August 24, 2010 // Uncategorized

New poll says religion losing influence on American life, government

WASHINGTON (CNS) — A new Pew Research Center poll on religion and public life showed that two-thirds of Americans think religion is losing its influence on American life.

The poll also showed that nearly one in five Americans think President Barack Obama is a Muslim.

The poll’s results, released Aug. 19, showed a mixed view about how churches should be involved in politics. A slim majority — 52 percent — said churches should keep out of political matters while 43 percent said they should express their views on day-to-day social and political issues.

The poll also showed that while people have reservations about churches’ involvement in politics, they feel strongly that politicians should be religious. Sixty-one percent of respondents agreed it was important that members of Congress have strong religious beliefs while 34 percent disagreed.

According to the poll data, fewer people today, compared to two years ago, find the Democratic and Republican parties friendly toward religion, although the Republican Party fared better.

The Democratic Party was seen as friendly to religion by 26 percent of those polled, while 43 percent said the Republican Party was friendly to religion — a 9 percentage-point drop for Republicans since 2008, and 12 points lower for Democrats.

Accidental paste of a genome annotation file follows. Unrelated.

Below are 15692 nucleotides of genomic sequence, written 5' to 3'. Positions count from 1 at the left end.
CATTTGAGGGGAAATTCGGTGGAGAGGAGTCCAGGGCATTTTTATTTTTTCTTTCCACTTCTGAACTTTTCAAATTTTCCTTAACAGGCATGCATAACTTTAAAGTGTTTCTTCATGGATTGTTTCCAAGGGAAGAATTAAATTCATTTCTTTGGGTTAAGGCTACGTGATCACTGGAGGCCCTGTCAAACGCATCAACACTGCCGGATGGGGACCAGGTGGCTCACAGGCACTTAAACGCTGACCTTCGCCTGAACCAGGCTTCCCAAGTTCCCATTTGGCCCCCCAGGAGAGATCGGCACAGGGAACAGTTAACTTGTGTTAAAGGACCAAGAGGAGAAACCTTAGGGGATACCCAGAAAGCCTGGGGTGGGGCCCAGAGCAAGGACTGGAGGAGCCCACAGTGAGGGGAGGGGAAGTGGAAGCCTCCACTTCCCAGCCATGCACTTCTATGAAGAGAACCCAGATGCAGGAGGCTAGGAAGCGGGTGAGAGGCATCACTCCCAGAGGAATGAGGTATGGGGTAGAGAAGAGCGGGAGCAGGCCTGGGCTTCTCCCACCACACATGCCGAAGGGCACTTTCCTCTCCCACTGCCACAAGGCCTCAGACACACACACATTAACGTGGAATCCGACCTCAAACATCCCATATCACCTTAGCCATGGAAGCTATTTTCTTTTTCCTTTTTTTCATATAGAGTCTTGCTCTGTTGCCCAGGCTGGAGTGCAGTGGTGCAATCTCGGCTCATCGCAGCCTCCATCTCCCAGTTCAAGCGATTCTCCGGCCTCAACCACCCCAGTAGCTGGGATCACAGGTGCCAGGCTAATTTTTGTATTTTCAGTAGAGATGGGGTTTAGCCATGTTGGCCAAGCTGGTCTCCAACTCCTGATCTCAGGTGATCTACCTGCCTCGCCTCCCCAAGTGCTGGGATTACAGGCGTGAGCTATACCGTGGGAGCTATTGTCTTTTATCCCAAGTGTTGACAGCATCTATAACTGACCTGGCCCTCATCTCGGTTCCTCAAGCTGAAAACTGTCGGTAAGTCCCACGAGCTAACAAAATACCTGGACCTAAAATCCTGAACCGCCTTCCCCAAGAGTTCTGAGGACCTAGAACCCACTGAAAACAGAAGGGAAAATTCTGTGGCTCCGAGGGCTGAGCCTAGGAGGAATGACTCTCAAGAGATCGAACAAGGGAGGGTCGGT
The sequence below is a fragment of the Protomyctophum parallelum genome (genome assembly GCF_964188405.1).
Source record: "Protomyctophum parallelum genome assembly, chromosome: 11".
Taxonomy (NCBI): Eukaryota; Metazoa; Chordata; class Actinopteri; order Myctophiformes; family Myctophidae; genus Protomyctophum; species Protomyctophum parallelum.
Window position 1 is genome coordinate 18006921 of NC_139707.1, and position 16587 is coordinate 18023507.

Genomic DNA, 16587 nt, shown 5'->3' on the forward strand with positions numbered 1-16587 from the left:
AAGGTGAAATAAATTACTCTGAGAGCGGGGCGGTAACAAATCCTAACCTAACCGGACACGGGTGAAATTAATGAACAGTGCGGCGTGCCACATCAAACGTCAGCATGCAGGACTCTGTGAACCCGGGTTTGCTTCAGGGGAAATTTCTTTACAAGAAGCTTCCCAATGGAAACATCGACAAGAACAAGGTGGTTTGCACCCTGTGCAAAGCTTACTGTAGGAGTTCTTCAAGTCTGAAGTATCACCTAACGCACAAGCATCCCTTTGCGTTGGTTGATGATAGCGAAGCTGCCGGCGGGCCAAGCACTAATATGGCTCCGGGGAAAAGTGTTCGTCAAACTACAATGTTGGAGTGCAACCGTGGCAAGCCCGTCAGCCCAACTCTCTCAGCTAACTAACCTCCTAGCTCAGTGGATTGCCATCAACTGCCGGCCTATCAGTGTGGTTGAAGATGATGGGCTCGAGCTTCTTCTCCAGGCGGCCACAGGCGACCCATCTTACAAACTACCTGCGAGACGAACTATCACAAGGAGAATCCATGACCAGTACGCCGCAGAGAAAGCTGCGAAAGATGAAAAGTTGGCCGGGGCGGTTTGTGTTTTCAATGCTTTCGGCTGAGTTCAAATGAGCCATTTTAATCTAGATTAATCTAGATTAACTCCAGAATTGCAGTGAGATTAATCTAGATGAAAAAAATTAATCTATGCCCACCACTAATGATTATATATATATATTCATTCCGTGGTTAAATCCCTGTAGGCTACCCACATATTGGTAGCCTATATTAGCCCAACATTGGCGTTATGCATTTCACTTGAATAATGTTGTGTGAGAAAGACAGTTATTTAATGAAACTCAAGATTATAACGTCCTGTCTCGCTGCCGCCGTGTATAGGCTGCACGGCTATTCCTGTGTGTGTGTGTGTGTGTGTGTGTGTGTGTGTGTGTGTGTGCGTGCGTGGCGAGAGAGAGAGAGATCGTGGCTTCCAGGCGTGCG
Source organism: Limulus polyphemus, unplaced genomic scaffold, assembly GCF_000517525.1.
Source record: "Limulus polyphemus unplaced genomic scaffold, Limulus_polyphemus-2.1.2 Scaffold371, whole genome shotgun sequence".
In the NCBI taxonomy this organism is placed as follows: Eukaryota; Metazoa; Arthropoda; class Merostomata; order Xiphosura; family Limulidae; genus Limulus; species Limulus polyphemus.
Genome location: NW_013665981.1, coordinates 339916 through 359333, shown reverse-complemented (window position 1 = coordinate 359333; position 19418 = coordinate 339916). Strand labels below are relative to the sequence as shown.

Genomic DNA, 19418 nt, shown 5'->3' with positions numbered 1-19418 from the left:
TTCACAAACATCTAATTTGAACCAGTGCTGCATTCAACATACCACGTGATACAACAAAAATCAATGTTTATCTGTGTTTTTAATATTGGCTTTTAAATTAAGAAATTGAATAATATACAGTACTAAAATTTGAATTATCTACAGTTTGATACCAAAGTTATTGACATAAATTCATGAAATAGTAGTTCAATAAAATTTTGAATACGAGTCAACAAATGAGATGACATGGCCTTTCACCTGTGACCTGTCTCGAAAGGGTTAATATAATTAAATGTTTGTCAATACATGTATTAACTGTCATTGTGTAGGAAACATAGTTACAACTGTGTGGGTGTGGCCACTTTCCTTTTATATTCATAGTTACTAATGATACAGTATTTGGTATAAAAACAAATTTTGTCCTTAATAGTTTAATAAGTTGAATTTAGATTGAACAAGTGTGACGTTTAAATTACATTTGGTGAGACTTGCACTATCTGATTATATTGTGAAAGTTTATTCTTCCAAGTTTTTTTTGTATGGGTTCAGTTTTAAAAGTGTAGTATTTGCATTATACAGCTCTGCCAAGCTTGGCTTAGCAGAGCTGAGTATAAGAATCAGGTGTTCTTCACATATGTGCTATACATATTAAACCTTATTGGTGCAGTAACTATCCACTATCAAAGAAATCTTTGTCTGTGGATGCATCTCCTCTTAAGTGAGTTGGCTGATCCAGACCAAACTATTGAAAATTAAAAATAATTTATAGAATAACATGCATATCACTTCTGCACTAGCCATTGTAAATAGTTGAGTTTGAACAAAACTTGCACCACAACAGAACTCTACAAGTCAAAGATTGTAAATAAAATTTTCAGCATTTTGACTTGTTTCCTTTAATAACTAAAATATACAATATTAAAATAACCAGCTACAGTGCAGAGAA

The numbers also indicate a general rise in support for Republicans, showing that half of white non-Hispanic Catholics, plus three in 10 unaffiliated with a religion and a third of Jews, currently support the Republican Party.

Although the poll revealed confusion about Obama’s religion, respondents indicated they support how the president uses his religion to make decisions. Nearly half, or 48 percent, said he relied on his religion the right amount when making policy choices, while 21 percent said he used it too little and 11 percent too much.

Obama was a longtime member of an evangelical Christian church in Chicago, but since becoming president, he has not chosen a particular church in Washington to attend on a regular basis.

The poll, overseen by Princeton Survey Research Associates International, involved landline and cell phone interviews with 3,003 randomly chosen adults. It was conducted July 21-Aug. 5 and has a margin of error of plus or minus 2.5 percentage points.

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